Skip to main content

Female entrepreneur's boutique mountain hotel chain takes over Alberta, B.C. hospitality sectors

A Canadian female entrepreneur is carving out her place in the hospitality sector in Alberta and B.C. with her boutique mountain hotel chain.

"We just aim to make people feel good. We're in the business of good experiences," said Sky McLean, founder and CEO of Basecamp Resorts.

McLean earned an MBA in real estate development from the Schulich School of Business at York University.

After graduation, she moved from her home province of Ontario to Calgary, chasing a love of the outdoors.

McLean began working with local developers, but things started heating up when she bought a condo in Canmore to rent out on Airbnb.

From there, she fell in love with hospitality and set out to create her own hotel chain.

"As I got into it, I loved the opportunity to provide people with experiences. So, you know, what are the things that people remember as a family, as a group, as a bachelorette party?" McLean told CTV News.

"The idea right from the get-go was to create suites that are essentially a home away from home."

Basecamp Resorts Canmore. (Courtesy: Basecamp Resorts)

McLean started in 2017 with one property in Canmore under the Basecamp brand.

Then, she opened three more in Canmore, one in Revelstoke, one in Golden and just recently opened locations in Lake Louise, Canmore, Banff and Kananaskis for a total of 10 in the chain.

Some were built from the ground up and some were acquisitions from previous locations that were renovated.

The properties range from resorts and suites that have full kitchens, bedrooms and living areas, to more traditional mountain lodges, cabins and glamping.

“We want to have this experience where you go to the same brand and you know exactly what you’re going to get,” McLean said.  

Basecamp Suites Banff. (Courtesy: Basecamp Resorts)

Joe Pavelka, an ecotourism and outdoor leadership professor at Mount Royal University, calls McLean's story remarkable.

"What she is doing is based on a lot of strategic knowledge and understanding and I just think an enormous amount of perseverance," he said.

Pavelka says in order to succeed in the highly competitive hospitality sector, you have to stand out and know your market — two things he believes Basecamp Resorts does well.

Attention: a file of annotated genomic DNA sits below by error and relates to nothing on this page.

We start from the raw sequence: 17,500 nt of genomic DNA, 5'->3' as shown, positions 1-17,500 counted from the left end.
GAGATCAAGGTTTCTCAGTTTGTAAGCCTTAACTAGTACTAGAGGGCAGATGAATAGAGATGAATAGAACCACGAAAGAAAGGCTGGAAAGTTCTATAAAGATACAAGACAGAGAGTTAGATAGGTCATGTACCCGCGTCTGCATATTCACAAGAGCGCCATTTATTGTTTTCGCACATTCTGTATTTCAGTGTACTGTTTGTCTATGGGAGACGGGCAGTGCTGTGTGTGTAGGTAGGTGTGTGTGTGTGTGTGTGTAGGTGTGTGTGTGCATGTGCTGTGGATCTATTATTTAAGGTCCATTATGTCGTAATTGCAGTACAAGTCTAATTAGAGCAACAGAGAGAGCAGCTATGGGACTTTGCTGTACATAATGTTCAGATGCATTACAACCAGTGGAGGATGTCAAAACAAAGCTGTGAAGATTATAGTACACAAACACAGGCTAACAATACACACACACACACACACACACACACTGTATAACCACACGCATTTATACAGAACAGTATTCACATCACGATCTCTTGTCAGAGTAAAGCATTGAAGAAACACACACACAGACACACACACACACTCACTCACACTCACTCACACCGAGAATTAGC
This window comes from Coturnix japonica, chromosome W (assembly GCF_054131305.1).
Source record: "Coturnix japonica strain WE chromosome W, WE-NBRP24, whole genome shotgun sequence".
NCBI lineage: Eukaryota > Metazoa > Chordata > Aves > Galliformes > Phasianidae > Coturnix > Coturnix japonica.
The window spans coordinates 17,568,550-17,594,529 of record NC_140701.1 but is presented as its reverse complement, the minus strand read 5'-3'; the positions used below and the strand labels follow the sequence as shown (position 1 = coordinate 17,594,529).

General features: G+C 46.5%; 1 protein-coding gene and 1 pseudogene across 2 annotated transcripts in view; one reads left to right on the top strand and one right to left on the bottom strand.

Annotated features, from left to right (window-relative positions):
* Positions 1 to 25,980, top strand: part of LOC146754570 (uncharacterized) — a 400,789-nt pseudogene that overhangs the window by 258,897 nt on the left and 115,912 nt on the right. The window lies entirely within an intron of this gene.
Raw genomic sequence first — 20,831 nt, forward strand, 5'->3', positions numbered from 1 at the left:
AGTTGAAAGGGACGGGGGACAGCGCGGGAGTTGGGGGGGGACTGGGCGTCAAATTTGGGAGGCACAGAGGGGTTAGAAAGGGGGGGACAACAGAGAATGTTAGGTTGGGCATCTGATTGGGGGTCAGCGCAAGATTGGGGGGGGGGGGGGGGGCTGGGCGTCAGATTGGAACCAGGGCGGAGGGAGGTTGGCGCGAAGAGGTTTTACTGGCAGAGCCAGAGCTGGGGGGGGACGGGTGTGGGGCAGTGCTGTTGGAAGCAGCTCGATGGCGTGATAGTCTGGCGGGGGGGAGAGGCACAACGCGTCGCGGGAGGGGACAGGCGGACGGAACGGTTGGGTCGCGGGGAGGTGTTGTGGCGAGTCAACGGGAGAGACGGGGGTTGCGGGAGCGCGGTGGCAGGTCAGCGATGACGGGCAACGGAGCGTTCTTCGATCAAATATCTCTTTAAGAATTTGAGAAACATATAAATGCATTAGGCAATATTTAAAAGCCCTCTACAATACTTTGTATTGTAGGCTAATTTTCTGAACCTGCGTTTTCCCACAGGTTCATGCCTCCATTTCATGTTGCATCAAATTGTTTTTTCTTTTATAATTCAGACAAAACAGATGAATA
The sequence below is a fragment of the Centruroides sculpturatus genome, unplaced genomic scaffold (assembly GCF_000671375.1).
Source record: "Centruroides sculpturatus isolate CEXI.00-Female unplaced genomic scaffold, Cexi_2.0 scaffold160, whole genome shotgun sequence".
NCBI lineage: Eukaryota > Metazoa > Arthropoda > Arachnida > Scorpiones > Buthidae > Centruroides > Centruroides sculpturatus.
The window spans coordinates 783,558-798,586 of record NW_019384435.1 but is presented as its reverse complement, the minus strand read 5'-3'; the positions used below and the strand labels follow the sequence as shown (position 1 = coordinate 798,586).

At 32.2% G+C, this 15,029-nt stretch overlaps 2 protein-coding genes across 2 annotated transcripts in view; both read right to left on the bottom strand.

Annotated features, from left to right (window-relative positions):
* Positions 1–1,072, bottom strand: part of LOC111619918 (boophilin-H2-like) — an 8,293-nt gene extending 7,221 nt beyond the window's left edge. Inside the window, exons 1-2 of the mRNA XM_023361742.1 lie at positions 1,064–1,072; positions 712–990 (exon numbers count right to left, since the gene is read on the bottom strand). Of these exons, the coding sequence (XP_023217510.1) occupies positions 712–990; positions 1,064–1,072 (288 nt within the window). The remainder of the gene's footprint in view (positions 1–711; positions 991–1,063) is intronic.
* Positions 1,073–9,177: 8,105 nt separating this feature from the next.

"The fact that they have a number of small, niche properties, it works very much in their favour," he said.

"People really want to feel as though they're being treated as an individual and in a special way, and I think some of the larger properties, as strong as they are, have a higher hill to climb when it comes to that."

Basecamp Suites Canmore. (Courtesy: Basecamp Resorts)

From being a woman in the male-dominated hospitality and real estate industries, to navigating a global pandemic, McLean's success didn’t happen overnight.

"During COVID, it was really hard. When you're a start-up, it's really hard. Finding investors and finding people who will believe in your dream as an entrepreneur is like, nearly impossible," she said.

"It's not like I came from this family with all this money and they just cut cheques. No, I had to go and hustle and find it and get the debt, get organized."

Five years later, Basecamp Resorts has become Western Canada's fastest-growing hospitality brand.

Basecamp Resorts Revelstoke. (Courtesy: Basecamp Resorts)

McLean is preparing to open additional locations in Canmore and Revelstoke and her first in Fernie. She is even considering expanding to Ontario and the U.S.

"There's always risk, there's always uncertainty," McLean said.

"But personally, I feel really good about the business. I feel really good about the brand. I feel really good about our growth trajectory."

In addition to running Basecamp Resorts, McLean actively develops residential real estate properties in smaller, underserved rural mountain communities.

Basecamp Lodge Golden. (Courtesy: Basecamp Resorts)

McLean encourages others looking to get into the industry to not be intimidated and to not let what anyone says stop them from doing what they want to do.

"The opportunity is not going to fall in your lap, that's for darn sure, in any industry," she said.

"I think it's all just about having the confidence that it's going to happen and really believing it, and I truly did. In the depths of my soul, I knew this was going to happen if it was the last thing I did." 

CTVNews.ca Top Stories

CBC says it is cutting 600 jobs, some programming as it slashes budget

The Canadian Broadcasting Corp. and Radio-Canada will eliminate about 600 jobs and not fill an additional 200 vacancies. The cuts at CBC come days after the Liberal government suggested it may cap the amount of money CBC and Radio-Canada could get under a $100 million deal Ottawa recently signed with Google.

Stay Connected